I never made a big deal about my birthday in my 20’s. In fact, I had a bit of distaste for people I knew who insisted on being fawned all over on their special day. Sure, your birthday is a time for people to celebrate you coming into this world, but do you really need everyone to kiss your feet and carry you around on a palanquin, as if you are a king or queen? I spent several of my birthdays in my 20’s comfortably alone. One year I spent that day solo in Florence – contemplating the majesty of The David and musing over the never ending frescos. Another year I was holed by myself up in a 5 star hotel in Delhi, avoiding the pestering vendors and rickshaw drivers after 6 straight weeks of constantly being harassed. When I turned 29, just 9 days before my wedding, I was in Paris with my best friend from college Rob, who was to wear a tux and carry a bouquet when he would be my Maid of Honor the following week. We celebrated my upcoming nuptials but my birthday wasn’t a thing.

For some reason, when I turned 30, for the first time I hoped for a bit more fanfare. I was a new mom – still recovering from a C-section 3 months beforehand, still breastfeeding my little Isabella. I was in frumpy mom clothes – red sweat pants, an open pink cotton button down shirt, and a nursing tank top smudged with damp milk. John made home made pizza, didn’t cook a vegetable or salad, and then after dinner went to the garage to get stoned with his friend while I stayed in and soberly nursed a hungry baby Isabella. Later that night he made no sexual advances towards me and instead went out with a friend while I went to sleep. When a woman is getting older, she wants to feel attractive and physically wanted on her birthday. My 30th was an epic failure, and after the fact John figured it out and felt terrible.

Here’s the thing about marriage – your success as life partners isn’t so much about the conflicts that you have, but about how you repair and recover. John and I didn’t always communicate well during times of conflict, but we always knew how to come back together. We loved and respected each other dearly and, once one of us realized the other was unhappy, we did what we could to make things better. We didn’t hold grudges and we didn’t try to punish each other. I was always able to let go of frustrations with him (and vice versa) by simply meditating for a few moments on all the wonderful things he did for me – all the nights when Isabella was crying and he lovingly took her from my arms so I could sleep, the way he waited on me hand and foot after I was cut open – bringing me meals on a tray and delicately taking the steri-strips off my incision. John was a wonderful husband, and any missteps were but brief moments in time during a marriage that was filled with wonder and joy.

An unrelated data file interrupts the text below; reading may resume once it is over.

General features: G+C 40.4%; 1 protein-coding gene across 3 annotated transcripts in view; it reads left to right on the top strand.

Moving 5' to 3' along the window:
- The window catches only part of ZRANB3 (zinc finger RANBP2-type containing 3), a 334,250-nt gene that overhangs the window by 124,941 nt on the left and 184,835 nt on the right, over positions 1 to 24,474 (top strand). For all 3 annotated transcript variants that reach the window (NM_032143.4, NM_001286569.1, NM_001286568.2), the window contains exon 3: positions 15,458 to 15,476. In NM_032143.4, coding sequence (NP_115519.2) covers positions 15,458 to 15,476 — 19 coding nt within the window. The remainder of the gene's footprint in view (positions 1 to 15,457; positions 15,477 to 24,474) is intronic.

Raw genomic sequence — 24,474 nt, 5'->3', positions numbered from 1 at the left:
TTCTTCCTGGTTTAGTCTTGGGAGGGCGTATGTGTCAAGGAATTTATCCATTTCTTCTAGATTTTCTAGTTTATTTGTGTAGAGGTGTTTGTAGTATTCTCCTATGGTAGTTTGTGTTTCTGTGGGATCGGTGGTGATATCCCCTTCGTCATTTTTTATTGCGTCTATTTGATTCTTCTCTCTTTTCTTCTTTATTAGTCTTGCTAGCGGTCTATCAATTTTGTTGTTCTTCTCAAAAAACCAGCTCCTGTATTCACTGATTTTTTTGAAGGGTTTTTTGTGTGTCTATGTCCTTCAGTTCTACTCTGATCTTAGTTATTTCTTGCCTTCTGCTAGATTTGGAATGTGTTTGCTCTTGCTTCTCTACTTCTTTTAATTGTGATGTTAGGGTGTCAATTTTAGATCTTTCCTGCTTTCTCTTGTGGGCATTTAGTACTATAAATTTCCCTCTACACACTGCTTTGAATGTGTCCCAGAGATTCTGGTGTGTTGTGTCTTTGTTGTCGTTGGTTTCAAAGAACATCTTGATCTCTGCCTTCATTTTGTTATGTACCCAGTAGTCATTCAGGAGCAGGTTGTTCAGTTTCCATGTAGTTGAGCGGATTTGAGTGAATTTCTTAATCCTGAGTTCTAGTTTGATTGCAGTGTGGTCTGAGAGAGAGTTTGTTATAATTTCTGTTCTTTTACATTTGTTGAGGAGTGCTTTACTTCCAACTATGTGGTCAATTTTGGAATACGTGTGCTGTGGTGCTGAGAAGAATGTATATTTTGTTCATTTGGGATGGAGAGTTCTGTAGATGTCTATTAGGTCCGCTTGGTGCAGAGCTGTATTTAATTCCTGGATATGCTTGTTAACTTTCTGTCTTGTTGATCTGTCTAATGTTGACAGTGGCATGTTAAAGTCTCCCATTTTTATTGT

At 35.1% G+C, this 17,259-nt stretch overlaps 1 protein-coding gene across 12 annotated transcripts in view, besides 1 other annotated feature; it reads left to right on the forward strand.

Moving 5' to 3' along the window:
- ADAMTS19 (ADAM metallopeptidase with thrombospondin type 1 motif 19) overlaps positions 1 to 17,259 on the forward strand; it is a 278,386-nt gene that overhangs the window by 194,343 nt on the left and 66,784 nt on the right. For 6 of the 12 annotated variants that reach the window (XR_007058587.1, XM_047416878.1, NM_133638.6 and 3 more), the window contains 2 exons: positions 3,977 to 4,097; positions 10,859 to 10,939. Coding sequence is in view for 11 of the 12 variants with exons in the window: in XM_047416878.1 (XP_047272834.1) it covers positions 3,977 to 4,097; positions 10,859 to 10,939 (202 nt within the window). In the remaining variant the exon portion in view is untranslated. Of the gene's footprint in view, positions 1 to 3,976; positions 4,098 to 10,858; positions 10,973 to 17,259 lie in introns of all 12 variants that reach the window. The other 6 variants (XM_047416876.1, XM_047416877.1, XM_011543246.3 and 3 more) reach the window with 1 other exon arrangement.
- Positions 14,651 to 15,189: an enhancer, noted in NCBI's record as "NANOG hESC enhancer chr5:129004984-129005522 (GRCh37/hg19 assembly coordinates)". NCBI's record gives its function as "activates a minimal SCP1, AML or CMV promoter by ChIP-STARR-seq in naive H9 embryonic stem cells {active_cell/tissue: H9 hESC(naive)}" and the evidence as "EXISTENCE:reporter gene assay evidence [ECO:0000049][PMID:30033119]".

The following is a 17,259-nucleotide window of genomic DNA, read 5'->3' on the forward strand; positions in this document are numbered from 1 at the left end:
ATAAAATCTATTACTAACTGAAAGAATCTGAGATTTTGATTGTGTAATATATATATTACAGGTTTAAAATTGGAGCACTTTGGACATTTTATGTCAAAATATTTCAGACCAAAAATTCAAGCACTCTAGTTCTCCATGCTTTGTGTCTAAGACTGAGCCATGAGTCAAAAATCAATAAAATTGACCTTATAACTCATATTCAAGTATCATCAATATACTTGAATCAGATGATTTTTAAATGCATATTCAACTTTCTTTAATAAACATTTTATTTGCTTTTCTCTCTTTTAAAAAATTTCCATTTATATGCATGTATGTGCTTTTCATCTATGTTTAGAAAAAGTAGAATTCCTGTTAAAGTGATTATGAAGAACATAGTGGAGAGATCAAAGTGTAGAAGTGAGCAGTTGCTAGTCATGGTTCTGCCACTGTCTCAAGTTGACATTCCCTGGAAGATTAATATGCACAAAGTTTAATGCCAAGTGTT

After the debacle of my 30th birthday, John proceeded to throw me the most elaborate and wonderful birthday dinners every year. He would invite 20 of our best friends, spend 10-12 hours cooking an enormous multi course meal, and would always make sweet love to me later that evening. For my 39th birthday he made 11 Spanish dishes including seafood paella, clams cataplana, ham lollipops, mushrooms with garlic and white wine, and more. In fact, he went to so much effort, eventually I had to tell him to cook simpler banquets so that he would actually have time to spend with me during the meal, rather than being chained to the kitchen.

After my 39th birthday I posted the following note to my friends –

Thank you for all of the birthday wishes! I have to say this is by far the loveliest birthday I have had in years. I’ve been trying to figure out exactly what made it so incredibly wonderful. Perhaps it was the AMAZING 11 dish Spanish feast John cooked on Saturday for us and a number of our best friends, the 4 bouquets of flowers I was given and the super fancy multi layer cake that ex-pastry chef Sean made. Perhaps, though, it was so wonderful simply because I felt so loved. At this time in my life, I feel more total love coming to me (from many sources) than I have ever before in my life. In fact, I think that most of this love has already been there, but now I am finally able to fully receive it. I have come to realize that my heart has been covered in armor for years due to some past trauma that I hadn’t let go of. It has been painful to reach inside and allow myself to really feel the pain that is there such that I can finally let it go. As I often tell my yoga students – “We are all human beings, all of us feeling pain, all of us seeking joy.”. The pain I have allowed myself to feel has helped me to let go of my hard outer shell such that I can open more full to love and joy. Thank you to everyone who has been part of this process. Thank you for loving me, and thank you for being patient enough to wait around until I was ready to receive this love fully. I feel more loved than ever before, and I am filled with incredible gratitude for this gift.